U.S. Congressman Donald M. Payne, described as a true and dedicated native son of Newark, New Jersey, and the first African-American elected to Congress from that state, has died. The news comes only weeks after Payne vowed to continue to represent his constituents and his country during his ongoing battle with colon cancer.
Payne’s political career was built on step-by-step challenges and on a solid foundation of hard-earned respect in the arena of Newark politics. At the same time, with steady success, he would climb the business ladder in his home state. Eventually harnessing a combination of the two, Payne would be elected to the U.S. Congress in 1988 and would rise through the ranks of politics, serving as chairman of the Congressional Black Caucus from 1995 to 1997; one of his many achievements in a distinguished career that spanned decades. Payne did much to bring attention and influence to both African American and African affairs on a global scale.
Education was the first stepping stone for Payne, who started out as a teacher in the Newark Public Schools. His commitment to education and youth remained a life-long undertaking. One of the first of many indicators of this was his appointment as the first black president of the National Council of YMCAs. He went on to become Chairman of the World Y.M.C.A. Refugee and Rehabilitation Committee, forging his commitment as an African American to humanitarian and global causes, of which Payne was in a unique position to advance and support.
Payne called himself a “longtime advocate for human rights,” earning credential with his involvement in the civil rights movement. As the representative from New Jersey’s 10th District and as Chairman of the Subcommittee on African and Global Health on the Committee for Foreign Affairs, he stayed current on humanitarian issues.
Even as the seriousness of his illness was making national headlines, Payne spoke out, both globally and domestically, to express his concerns about activities that he flagged as ignoring recognized systems of civil rights and international justice. On the website, ! enough, Payne wrote, “The project to end genocide and crimes against humanity.” His message was a reminder to people that representatives, at the end of the day, side with constituents; “Members listen to constituents and will side with them over lobbyists if they assert themselves and hold their representatives accountable. Church groups and advocacy organizations can be particularly effective.”
His message could be direct and hard hitting, as was the case with Payne’s reaction to the New York Police Department, investigation of Muslins in Newark. Again, when he had only days to live, he called into question the New York City police covert investigations, saying that they were “without the establishment of reasonable suspicion.” He then issued a statement:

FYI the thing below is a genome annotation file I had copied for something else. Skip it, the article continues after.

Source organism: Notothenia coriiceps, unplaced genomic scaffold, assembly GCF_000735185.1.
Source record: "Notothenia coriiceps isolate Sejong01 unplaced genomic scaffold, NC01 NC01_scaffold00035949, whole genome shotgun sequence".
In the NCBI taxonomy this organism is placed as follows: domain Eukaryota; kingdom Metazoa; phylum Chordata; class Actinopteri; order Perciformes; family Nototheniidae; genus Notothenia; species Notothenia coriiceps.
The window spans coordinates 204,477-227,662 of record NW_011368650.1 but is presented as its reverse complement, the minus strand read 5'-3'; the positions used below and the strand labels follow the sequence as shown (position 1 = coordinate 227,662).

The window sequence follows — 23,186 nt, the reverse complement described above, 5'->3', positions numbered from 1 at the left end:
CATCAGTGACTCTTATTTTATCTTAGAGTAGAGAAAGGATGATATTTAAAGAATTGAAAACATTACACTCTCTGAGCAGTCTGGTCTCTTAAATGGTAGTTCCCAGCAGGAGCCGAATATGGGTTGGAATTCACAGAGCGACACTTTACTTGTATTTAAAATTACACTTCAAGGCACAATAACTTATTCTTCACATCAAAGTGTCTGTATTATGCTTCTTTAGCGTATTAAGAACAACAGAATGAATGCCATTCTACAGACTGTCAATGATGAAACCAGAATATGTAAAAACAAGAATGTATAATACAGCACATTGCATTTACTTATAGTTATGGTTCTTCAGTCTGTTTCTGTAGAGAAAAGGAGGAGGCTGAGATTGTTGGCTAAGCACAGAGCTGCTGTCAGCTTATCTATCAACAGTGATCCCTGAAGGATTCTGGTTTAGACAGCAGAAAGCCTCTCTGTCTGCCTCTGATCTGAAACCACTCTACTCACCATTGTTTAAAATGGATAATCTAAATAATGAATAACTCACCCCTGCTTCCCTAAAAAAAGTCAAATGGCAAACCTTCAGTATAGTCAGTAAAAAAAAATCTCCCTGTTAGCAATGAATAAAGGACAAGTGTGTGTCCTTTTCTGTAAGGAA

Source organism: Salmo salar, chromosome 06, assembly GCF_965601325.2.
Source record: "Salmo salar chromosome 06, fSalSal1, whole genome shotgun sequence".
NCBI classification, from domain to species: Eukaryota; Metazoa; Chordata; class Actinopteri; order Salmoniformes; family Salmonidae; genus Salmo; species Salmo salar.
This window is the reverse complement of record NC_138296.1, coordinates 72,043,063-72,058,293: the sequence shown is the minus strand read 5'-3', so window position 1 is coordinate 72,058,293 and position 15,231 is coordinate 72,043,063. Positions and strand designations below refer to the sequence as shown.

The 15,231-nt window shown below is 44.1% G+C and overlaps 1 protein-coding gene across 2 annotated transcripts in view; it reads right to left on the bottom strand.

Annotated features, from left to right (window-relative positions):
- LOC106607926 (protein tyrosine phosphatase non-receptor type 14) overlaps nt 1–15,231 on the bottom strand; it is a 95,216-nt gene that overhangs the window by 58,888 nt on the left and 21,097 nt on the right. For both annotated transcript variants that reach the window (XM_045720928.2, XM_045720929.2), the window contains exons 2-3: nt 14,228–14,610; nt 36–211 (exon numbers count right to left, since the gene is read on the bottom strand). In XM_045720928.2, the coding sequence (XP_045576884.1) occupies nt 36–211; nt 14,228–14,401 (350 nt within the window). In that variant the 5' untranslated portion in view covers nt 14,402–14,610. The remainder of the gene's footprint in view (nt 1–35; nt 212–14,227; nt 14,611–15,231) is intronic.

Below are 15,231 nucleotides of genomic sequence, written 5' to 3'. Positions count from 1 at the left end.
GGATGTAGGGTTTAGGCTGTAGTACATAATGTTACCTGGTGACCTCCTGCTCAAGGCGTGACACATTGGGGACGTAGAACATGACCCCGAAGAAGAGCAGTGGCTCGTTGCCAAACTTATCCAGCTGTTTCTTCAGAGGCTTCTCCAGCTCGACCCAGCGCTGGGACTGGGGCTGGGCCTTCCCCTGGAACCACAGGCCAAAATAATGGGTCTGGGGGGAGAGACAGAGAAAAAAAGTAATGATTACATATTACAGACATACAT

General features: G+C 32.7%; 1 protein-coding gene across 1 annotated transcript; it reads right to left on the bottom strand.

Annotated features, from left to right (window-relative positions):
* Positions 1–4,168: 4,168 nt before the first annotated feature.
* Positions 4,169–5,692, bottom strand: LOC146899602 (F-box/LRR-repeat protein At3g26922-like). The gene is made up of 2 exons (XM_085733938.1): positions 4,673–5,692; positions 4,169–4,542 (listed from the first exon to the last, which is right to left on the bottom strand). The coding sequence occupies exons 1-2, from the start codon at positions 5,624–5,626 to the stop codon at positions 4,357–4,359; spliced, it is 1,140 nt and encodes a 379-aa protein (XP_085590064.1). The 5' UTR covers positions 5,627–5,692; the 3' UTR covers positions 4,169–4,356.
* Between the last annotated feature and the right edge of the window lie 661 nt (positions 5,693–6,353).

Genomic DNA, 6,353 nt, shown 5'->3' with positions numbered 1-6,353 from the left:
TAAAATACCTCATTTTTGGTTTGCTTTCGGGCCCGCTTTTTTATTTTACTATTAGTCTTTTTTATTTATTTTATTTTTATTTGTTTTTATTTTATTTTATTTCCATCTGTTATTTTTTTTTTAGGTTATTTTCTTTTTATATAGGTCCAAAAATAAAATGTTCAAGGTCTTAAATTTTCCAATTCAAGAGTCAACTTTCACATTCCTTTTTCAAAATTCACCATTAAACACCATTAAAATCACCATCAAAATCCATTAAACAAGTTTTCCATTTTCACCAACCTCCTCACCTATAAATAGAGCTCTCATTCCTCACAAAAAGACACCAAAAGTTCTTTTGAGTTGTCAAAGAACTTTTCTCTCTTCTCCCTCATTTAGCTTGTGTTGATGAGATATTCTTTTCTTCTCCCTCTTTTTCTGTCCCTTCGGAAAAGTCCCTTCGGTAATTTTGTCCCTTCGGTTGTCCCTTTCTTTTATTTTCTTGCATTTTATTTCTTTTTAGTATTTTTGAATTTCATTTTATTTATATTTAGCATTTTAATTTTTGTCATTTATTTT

“In my district, African-Americans make up the majority of the population, including those that practice the religion of Islam….The contribution of these Americans in government, education and the military has enriched the city and strengthened the fabric of our nation.”
He ended his statement with a phrase that described his commitment to his community and to his country, using words that the people of Newark would recognize from his time as their local councilor and then representative.
“I hope our security and intelligence forces refrain from infringing upon the civil liberties of the very innocent men, women and children we are seeking to protect,” Congressman Payne stated.
Payne, who was 77 at the time of his death, established loyalty and respect both in and around his hometown of Newark and also in Washington, where the Congressional Black Caucus immediately asked colleagues “for their thoughts and prayers” after the 24-year veteran of Capitol Hill’s illness was announced.
Payne will be remembered not only for his steadfast devotion to his humanitarian causes, but for risking his life on a 2009-fact-finding mission to Somalia, where his plane was fired upon by Islamic militants.
The congressman, who spoke out against repressive regimes in Africa, was optimistic about Somalia’s potential despite the attack. “I believe that a stable Somalia is really a key to a stable Africa,” Payne was quoted as saying.
Late last month, dignitaries described as “foreign policy heavyweights,” including Secretary of State Hillary Clinton, met in London to discuss establishing a functional government in Somalia.
Whether or not Payne’s single-handed efforts in Somalia are acknowledged in the future, he will be remembered as a man who managed, for much of his life, to actively care about humanity; whether it was confronting the NYPD or making international headlines as his aircraft escaped mortar shells. All that besides being elected as the first African-American Congressman from the state of New Jersey.